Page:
As goes Bachmann, so goes her challenger

As goes Bachmann, so goes her challenger
Friday, May 31, 2013 - 1:33pm

Businessman Jim Graves, the Democrat who came close to defeating Rep. Michele Bachmann last year and who posed another challenge in 2014, has decided to indefinitely suspend his campaign--just two days after the Minnesota congresswoman announced her own decision against running for re-election.

"This was never about Jim Graves; this was about challenging the ineffective leadership and extremist ideology of Michele Bachmann on behalf of those she represents," Graves said of his decision in a statement.

Bachmann, who's been embroiled in an ethics scandal over campaign payments, announced Wednesday in a web video she would not seek a fifth term. While her political career may come to an end, she argued her "future is full" and "limitless."

Bachmann narrowly bested Graves in November by just under 5,000 votes--a surprisingly close finish for an incumbent who had also gained national fame by running for president in the same cycle.

In the video announcement, Bachmann said her decision was not influenced by any concerns about winning re-election.

"I've always, in the past, defeated candidates who were capable, qualified, and well-funded. And I have every confidence that if I ran, I would again defeat the individual who I defeated last year, who recently announced that he is once again running," Bachmann said.

Graves, who had already launched his 2014 campaign bid and was set to take part in another tense, high-profile contest against Bachmann, said Friday his goal of challenging the congresswoman was "accomplished" when she decided to retire.

"As of Wednesday, that goal was accomplished-and our supporters are and should be incredibly proud of that accomplishment," he said in the statement.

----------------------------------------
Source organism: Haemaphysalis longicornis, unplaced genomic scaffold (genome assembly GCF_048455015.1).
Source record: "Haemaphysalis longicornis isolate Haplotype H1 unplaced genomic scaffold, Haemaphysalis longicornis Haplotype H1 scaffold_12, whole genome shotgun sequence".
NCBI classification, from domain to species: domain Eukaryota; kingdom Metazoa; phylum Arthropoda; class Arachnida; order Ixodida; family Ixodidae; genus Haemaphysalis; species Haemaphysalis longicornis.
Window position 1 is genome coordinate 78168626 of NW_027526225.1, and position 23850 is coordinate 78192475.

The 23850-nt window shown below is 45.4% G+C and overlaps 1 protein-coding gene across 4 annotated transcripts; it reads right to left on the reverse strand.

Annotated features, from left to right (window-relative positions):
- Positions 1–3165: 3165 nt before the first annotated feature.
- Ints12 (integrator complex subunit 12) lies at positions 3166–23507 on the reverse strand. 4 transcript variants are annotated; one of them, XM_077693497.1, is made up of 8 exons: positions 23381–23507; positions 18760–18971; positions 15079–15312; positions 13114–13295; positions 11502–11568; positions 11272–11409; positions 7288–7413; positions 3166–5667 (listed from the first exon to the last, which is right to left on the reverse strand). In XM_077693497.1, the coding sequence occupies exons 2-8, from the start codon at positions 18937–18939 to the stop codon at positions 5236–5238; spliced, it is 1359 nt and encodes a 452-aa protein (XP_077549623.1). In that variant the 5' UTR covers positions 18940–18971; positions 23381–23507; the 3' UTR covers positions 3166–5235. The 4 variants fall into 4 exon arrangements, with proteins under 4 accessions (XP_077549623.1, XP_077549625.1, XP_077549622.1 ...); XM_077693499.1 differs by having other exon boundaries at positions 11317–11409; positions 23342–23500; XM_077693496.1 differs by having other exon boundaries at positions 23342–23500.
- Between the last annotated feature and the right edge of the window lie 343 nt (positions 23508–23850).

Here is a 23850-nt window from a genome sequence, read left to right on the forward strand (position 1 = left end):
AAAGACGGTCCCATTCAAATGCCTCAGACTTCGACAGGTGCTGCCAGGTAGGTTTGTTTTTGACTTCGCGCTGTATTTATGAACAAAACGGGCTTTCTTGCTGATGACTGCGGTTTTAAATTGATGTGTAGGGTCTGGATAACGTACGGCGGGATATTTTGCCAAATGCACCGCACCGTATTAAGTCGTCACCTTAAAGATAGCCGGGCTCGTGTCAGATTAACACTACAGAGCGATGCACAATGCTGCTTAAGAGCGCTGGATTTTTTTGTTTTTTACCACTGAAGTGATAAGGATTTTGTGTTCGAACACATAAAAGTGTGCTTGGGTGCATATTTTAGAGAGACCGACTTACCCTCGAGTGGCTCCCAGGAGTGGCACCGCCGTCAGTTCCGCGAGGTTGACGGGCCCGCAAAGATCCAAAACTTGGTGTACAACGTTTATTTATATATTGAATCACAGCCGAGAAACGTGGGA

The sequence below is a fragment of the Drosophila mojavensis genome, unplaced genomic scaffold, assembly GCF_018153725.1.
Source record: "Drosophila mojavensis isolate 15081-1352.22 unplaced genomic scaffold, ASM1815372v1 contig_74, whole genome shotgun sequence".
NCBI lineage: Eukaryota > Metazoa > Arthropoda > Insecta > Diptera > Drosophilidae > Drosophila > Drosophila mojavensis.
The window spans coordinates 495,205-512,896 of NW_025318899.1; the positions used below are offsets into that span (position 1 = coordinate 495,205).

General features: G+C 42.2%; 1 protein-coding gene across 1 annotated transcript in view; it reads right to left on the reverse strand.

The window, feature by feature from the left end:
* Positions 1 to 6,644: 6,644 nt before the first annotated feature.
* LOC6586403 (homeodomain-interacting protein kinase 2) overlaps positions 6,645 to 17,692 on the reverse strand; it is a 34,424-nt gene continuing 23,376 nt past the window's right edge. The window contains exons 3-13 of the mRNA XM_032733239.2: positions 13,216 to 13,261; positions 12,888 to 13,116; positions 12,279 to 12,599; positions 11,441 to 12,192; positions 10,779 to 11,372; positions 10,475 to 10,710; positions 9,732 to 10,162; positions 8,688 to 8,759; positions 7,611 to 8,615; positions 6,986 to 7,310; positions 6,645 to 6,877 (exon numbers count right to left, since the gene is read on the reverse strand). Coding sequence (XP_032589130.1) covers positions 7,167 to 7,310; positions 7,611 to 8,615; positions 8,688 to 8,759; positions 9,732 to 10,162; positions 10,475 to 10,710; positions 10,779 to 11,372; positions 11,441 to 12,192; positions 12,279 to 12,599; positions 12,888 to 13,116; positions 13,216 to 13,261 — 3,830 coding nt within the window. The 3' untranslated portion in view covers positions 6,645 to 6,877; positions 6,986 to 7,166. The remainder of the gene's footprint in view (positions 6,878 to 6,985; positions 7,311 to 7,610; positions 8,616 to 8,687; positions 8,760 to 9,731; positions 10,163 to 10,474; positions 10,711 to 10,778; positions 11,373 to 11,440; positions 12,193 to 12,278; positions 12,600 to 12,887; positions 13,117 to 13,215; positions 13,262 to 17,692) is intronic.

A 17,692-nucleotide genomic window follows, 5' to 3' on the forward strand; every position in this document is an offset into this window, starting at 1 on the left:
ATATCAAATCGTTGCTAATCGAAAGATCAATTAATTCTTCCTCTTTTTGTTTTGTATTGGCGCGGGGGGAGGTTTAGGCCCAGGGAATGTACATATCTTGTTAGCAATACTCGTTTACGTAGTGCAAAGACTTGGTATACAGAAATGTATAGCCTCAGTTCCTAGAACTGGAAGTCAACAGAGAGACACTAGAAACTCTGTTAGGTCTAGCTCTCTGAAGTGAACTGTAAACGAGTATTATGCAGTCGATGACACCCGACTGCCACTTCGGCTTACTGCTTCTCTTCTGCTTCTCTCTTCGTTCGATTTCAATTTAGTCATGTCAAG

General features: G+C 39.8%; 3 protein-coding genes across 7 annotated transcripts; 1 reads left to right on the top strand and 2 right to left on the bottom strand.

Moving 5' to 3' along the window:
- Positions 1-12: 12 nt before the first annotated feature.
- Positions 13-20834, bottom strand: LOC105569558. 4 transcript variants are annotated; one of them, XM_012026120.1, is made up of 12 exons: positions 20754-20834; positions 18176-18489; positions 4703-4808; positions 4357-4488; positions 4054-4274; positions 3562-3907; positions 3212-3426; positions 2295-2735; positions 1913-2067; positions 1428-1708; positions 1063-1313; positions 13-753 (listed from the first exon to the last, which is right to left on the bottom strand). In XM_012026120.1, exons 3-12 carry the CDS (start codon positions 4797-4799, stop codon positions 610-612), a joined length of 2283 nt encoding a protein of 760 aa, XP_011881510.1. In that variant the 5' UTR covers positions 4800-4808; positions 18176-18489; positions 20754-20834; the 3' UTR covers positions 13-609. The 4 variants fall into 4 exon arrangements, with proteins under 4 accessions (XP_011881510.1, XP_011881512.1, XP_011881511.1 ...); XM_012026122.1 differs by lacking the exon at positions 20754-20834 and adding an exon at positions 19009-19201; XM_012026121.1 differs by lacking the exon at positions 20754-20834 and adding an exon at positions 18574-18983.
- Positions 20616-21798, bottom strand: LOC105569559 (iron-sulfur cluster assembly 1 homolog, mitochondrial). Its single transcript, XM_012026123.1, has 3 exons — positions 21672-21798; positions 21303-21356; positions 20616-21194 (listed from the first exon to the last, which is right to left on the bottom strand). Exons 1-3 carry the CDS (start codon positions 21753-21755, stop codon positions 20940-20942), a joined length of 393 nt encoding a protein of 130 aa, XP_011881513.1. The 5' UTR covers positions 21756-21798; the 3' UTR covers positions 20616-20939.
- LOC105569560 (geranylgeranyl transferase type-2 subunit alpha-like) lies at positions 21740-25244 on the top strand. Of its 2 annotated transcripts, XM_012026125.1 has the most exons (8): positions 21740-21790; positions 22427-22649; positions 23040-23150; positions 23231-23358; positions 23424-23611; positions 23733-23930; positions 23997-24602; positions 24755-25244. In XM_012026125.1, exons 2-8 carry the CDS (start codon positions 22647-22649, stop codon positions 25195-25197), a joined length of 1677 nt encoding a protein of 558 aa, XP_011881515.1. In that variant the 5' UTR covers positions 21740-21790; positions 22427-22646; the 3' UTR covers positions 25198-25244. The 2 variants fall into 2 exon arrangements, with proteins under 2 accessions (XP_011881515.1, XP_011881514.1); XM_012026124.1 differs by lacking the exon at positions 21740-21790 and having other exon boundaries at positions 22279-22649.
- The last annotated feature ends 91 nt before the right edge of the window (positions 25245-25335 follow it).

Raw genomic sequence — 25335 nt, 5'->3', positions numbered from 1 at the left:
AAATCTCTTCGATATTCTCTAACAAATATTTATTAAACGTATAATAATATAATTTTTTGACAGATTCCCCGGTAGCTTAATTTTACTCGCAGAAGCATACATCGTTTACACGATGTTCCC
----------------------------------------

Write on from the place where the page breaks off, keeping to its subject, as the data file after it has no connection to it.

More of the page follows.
A millionaire hotel magnate, Graves started out as an elementary school math teacher when he teamed up with the father of one of his students in a business development. A few investments later, he started the Midwest hotel chain AmericInn. The chain grew to more than 60 hotels across the Midwest, and he later expanded in the luxury hotel and condo development business.

He didn't decide to run for Congress until the spring 2012, when he was watching a cable news show and the host asked why "good people" weren't going into public office.

"My wife and I looked at each other, and I said, 'Why don't we try to help make a change?'" Graves told CNN's Wayne Drash in an interview last fall.

There were two other Democrats in the race already. After meeting with both, he decided to join the race and the other two quickly bowed out.

Though he ultimately failed to topple Bachmann in November's election, he announced in April he'd give it another go.

In a separate interview Thursday about his decision to drop his campaign, Graves told MinnPost, which first reported the story, that Bachmann "wasn't representing the people of the 6th District appropriately, and now she won't be representing them."

"There's no way anyone could run and win who would be worse than Michele Bachmann," he continued. "So we accomplished that task."

Asked for a comment on Graves' decision, Bachmann's campaign office said Graves "has exposed himself as a pathetic fraud who never cared about serving the people of Minnesota."

"The only mission Jim Graves accomplished was wasting $500,000 of his own money on a race that he lost once and he would have lost again," Dan Kotman, a Bachmann spokesman, said.

A spokeswoman for the Democratic Congressional Campaign Committee, which works to get Democrats elected to Congress, said the group expects a "bitter Republican primary fight" in the coming months as the district fields candidates for the seat.

"Regardless of whether Michele Bachmann is running, her brand of extremism and obstruction has infected the Republican party -- and it will be on the ballot in MN-06 and Republican-held districts across the country where we will fight to elect commonsense problem-solvers," Emily Bittner said in a statement.

-- CNN's Wayne Drash, Paul Steinhauser and Alison Harding contributed to this report.

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